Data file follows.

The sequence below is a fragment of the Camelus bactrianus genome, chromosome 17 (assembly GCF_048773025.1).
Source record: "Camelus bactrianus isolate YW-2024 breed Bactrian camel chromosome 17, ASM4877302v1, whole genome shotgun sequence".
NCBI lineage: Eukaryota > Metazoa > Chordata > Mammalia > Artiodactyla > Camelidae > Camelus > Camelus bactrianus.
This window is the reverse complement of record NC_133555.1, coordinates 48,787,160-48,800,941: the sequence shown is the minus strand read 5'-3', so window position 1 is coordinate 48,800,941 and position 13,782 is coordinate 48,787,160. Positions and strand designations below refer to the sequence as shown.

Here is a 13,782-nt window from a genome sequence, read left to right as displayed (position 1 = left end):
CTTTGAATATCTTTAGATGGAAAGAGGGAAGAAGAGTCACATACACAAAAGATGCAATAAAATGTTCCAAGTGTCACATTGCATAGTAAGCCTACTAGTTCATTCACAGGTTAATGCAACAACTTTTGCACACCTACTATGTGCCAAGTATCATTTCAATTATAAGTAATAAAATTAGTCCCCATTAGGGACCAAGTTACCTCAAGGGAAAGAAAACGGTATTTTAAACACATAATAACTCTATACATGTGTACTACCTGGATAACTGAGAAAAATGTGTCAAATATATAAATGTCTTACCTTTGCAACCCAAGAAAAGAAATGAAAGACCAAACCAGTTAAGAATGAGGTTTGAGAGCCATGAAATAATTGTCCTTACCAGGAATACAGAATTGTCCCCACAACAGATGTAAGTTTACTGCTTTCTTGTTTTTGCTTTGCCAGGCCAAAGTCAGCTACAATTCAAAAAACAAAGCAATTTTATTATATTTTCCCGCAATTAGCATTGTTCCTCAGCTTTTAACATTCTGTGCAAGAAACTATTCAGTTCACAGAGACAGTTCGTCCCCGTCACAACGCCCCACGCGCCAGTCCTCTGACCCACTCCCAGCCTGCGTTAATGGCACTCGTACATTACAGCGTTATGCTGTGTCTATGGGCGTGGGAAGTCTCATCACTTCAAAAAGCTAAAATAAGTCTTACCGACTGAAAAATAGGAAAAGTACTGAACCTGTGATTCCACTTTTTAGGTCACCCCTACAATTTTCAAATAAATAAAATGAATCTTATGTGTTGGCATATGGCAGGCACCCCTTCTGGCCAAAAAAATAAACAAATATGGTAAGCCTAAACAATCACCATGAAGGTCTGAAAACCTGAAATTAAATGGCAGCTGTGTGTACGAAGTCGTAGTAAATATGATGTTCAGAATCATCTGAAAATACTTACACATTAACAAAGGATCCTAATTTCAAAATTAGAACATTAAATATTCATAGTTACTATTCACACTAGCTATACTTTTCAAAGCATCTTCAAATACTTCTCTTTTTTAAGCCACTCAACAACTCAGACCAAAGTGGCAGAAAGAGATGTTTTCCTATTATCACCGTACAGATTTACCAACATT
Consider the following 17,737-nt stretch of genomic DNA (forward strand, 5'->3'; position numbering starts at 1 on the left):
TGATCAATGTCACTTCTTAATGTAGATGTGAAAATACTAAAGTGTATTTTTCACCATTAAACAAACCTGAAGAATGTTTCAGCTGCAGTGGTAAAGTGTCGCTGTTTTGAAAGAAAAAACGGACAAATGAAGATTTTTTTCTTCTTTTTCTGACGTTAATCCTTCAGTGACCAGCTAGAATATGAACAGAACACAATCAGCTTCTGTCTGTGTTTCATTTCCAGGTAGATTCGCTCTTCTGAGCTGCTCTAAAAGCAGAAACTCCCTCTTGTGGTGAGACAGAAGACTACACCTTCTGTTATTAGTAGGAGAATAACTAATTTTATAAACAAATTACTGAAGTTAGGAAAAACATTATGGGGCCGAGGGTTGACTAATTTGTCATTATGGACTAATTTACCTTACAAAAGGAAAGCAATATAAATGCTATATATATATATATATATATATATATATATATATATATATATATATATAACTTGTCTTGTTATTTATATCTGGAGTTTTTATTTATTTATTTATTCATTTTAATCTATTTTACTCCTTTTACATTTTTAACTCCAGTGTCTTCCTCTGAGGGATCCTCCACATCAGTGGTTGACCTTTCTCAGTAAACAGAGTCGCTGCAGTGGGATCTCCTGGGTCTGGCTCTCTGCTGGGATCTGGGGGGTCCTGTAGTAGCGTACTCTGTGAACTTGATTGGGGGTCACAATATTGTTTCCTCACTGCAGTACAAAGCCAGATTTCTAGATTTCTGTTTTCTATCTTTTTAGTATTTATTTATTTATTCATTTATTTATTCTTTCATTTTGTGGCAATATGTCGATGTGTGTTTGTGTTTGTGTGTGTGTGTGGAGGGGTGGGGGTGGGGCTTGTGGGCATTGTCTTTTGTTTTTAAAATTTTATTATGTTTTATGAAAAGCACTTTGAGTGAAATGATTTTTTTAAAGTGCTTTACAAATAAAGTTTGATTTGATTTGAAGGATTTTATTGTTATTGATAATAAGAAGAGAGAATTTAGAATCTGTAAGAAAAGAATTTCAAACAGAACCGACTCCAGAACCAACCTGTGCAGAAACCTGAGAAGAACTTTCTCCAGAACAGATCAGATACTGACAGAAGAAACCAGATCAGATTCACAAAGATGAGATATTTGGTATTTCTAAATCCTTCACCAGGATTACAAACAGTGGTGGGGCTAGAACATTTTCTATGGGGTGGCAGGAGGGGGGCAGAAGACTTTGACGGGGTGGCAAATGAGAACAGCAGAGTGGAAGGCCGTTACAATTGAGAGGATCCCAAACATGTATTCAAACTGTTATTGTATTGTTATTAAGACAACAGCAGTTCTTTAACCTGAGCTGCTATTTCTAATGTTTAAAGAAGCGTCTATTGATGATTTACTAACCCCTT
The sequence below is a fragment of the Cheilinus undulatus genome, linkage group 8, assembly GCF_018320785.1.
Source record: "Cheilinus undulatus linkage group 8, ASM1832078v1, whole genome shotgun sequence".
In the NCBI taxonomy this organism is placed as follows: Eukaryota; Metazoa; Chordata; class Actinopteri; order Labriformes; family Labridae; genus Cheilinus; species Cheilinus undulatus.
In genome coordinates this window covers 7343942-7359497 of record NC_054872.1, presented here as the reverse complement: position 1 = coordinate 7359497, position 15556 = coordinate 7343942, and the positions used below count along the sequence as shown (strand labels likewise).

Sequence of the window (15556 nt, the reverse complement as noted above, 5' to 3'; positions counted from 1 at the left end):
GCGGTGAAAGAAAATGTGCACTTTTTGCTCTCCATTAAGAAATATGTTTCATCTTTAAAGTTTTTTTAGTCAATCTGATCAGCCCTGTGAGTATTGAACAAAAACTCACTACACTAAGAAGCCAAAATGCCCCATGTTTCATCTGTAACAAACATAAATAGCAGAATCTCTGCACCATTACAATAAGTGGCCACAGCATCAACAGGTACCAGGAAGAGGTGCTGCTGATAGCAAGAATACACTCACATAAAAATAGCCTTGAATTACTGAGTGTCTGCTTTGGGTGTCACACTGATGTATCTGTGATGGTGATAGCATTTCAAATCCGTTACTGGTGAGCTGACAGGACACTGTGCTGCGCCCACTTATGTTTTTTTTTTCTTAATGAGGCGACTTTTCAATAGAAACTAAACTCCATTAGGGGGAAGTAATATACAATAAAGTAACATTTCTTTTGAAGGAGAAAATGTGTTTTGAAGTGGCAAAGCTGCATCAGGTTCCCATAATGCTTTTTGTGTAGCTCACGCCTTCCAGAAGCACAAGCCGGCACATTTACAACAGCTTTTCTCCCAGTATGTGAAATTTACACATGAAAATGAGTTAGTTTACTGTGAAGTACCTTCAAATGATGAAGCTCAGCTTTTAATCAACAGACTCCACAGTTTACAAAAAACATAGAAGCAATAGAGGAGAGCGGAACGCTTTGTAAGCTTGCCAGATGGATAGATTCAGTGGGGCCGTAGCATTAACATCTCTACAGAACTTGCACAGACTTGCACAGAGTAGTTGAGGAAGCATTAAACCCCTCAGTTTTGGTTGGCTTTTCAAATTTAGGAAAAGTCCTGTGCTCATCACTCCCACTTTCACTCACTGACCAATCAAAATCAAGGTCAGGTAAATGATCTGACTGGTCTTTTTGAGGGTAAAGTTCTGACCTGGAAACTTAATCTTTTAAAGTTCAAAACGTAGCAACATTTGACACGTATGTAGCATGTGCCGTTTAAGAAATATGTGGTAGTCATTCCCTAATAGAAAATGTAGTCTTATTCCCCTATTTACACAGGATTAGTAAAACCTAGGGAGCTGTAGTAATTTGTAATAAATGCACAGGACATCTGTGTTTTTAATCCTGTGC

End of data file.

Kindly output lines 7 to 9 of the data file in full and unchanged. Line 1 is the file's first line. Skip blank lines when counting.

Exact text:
Consider the following 17,737-nt stretch of genomic DNA (forward strand, 5'->3'; position numbering starts at 1 on the left):
TGATCAATGTCACTTCTTAATGTAGATGTGAAAATACTAAAGTGTATTTTTCACCATTAAACAAACCTGAAGAATGTTTCAGCTGCAGTGGTAAAGTGTCGCTGTTTTGAAAGAAAAAACGGACAAATGAAGATTTTTTTCTTCTTTTTCTGACGTTAATCCTTCAGTGACCAGCTAGAATATGAACAGAACACAATCAGCTTCTGTCTGTGTTTCATTTCCAGGTAGATTCGCTCTTCTGAGCTGCTCTAAAAGCAGAAACTCCCTCTTGTGGTGAGACAGAAGACTACACCTTCTGTTATTAGTAGGAGAATAACTAATTTTATAAACAAATTACTGAAGTTAGGAAAAACATTATGGGGCCGAGGGTTGACTAATTTGTCATTATGGACTAATTTACCTTACAAAAGGAAAGCAATATAAATGCTATATATATATATATATATATATATATATATATATATATATATATATATAACTTGTCTTGTTATTTATATCTGGAGTTTTTATTTATTTATTTATTCATTTTAATCTATTTTACTCCTTTTACATTTTTAACTCCAGTGTCTTCCTCTGAGGGATCCTCCACATCAGTGGTTGACCTTTCTCAGTAAACAGAGTCGCTGCAGTGGGATCTCCTGGGTCTGGCTCTCTGCTGGGATCTGGGGGGTCCTGTAGTAGCGTACTCTGTGAACTTGATTGGGGGTCACAATATTGTTTCCTCACTGCAGTACAAAGCCAGATTTCTAGATTTCTGTTTTCTATCTTTTTAGTATTTATTTATTTATTCATTTATTTATTCTTTCATTTTGTGGCAATATGTCGATGTGTGTTTGTGTTTGTGTGTGTGTGTGGAGGGGTGGGGGTGGGGCTTGTGGGCATTGTCTTTTGTTTTTAAAATTTTATTATGTTTTATGAAAAGCACTTTGAGTGAAATGATTTTTTTAAAGTGCTTTACAAATAAAGTTTGATTTGATTTGAAGGATTTTATTGTTATTGATAATAAGAAGAGAGAATTTAGAATCTGTAAGAAAAGAATTTCAAACAGAACCGACTCCAGAACCAACCTGTGCAGAAACCTGAGAAGAACTTTCTCCAGAACAGATCAGATACTGACAGAAGAAACCAGATCAGATTCACAAAGATGAGATATTTGGTATTTCTAAATCCTTCACCAGGATTACAAACAGTGGTGGGGCTAGAACATTTTCTATGGGGTGGCAGGAGGGGGGCAGAAGACTTTGACGGGGTGGCAAATGAGAACAGCAGAGTGGAAGGCCGTTACAATTGAGAGGATCCCAAACATGTATTCAAACTGTTATTGTATTGTTATTAAGACAACAGCAGTTCTTTAACCTGAGCTGCTATTTCTAATGTTTAAAGAAGCGTCTATTGATGATTTACTAACCCCTT
The sequence below is a fragment of the Cheilinus undulatus genome, linkage group 8, assembly GCF_018320785.1.